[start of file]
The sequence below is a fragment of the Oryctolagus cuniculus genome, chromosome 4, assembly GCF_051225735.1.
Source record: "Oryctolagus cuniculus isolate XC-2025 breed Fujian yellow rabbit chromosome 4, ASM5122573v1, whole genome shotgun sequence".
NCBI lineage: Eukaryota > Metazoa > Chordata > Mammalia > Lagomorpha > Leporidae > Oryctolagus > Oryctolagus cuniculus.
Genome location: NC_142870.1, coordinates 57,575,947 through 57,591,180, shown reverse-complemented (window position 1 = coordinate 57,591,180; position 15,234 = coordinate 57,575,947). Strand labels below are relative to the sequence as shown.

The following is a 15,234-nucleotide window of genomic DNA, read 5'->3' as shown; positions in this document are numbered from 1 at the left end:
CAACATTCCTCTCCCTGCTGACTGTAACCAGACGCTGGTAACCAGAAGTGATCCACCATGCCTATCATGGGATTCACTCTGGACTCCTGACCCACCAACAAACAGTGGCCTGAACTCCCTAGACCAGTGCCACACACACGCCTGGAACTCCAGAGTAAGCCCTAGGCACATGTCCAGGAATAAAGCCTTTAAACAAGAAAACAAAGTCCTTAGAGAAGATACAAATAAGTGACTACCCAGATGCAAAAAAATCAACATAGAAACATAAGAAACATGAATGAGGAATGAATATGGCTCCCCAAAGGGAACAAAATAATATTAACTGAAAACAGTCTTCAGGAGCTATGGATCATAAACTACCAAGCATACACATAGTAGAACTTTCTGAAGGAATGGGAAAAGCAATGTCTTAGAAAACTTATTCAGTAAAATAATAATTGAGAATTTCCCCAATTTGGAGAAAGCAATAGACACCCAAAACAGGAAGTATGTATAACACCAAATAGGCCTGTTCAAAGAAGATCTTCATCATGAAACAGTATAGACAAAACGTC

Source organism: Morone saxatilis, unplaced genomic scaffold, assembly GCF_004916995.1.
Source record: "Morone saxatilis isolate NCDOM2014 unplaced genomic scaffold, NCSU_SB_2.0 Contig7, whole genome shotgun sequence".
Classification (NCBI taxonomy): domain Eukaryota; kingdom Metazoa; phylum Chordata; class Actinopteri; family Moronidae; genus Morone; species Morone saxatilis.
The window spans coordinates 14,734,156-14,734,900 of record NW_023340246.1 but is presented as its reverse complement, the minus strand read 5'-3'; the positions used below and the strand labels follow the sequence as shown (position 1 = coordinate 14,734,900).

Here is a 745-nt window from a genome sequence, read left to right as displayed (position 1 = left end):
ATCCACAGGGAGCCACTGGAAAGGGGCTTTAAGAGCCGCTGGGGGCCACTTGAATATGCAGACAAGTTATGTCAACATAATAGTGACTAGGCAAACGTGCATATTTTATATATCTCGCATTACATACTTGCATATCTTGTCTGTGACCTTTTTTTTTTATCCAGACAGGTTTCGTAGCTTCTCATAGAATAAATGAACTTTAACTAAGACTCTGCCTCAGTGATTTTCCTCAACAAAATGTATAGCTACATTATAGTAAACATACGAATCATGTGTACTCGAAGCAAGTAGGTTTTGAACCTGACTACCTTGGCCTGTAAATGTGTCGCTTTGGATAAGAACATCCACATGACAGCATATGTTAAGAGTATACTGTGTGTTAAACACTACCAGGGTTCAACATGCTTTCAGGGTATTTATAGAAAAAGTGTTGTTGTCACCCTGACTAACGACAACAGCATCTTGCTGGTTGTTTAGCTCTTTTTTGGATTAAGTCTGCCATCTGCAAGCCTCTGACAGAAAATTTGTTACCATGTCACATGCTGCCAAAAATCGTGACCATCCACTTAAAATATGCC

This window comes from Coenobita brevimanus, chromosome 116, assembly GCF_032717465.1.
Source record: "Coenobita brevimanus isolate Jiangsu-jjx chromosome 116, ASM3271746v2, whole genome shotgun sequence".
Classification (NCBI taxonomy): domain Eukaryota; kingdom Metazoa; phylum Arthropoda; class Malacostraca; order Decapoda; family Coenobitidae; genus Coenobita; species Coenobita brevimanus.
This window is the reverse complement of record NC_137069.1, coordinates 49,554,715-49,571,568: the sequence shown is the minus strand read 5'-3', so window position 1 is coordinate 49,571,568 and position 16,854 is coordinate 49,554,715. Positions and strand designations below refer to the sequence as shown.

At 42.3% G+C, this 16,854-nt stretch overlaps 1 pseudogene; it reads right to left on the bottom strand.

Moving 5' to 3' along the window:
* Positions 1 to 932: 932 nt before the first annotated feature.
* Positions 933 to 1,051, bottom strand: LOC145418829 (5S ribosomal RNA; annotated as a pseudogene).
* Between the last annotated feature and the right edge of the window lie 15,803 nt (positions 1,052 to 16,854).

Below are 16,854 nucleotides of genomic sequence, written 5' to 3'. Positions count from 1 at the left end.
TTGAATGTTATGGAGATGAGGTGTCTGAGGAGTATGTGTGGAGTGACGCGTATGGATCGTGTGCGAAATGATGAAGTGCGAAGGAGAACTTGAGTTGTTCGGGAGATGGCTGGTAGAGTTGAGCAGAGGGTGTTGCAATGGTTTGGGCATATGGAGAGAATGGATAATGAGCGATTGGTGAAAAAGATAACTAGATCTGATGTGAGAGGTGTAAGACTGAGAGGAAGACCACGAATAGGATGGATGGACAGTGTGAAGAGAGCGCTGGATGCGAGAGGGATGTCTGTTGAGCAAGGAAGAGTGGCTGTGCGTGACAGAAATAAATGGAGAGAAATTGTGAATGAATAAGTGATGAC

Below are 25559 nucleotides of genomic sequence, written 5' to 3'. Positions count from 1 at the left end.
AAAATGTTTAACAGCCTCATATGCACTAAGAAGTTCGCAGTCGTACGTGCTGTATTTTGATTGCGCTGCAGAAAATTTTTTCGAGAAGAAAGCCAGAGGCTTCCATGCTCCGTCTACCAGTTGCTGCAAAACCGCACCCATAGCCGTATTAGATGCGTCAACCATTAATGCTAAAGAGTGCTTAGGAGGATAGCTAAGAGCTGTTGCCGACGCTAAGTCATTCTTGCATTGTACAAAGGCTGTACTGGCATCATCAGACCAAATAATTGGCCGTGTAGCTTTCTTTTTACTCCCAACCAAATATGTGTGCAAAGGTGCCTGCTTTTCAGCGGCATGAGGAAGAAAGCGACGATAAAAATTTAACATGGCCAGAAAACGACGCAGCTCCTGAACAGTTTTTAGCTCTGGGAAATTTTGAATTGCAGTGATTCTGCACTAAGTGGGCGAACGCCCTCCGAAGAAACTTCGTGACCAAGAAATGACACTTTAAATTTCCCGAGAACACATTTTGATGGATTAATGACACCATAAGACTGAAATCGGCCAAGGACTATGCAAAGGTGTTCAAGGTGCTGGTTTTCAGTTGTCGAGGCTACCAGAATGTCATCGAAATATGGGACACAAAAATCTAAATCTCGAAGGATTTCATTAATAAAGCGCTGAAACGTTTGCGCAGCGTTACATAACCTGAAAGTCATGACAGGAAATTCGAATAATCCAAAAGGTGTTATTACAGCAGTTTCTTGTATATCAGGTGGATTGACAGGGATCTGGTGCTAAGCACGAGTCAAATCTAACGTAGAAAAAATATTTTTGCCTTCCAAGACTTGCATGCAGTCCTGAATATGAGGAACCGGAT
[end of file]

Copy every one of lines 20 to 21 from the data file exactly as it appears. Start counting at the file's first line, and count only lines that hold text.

* Positions 933 to 1,051, bottom strand: LOC145418829 (5S ribosomal RNA; annotated as a pseudogene).
* Between the last annotated feature and the right edge of the window lie 15,803 nt (positions 1,052 to 16,854).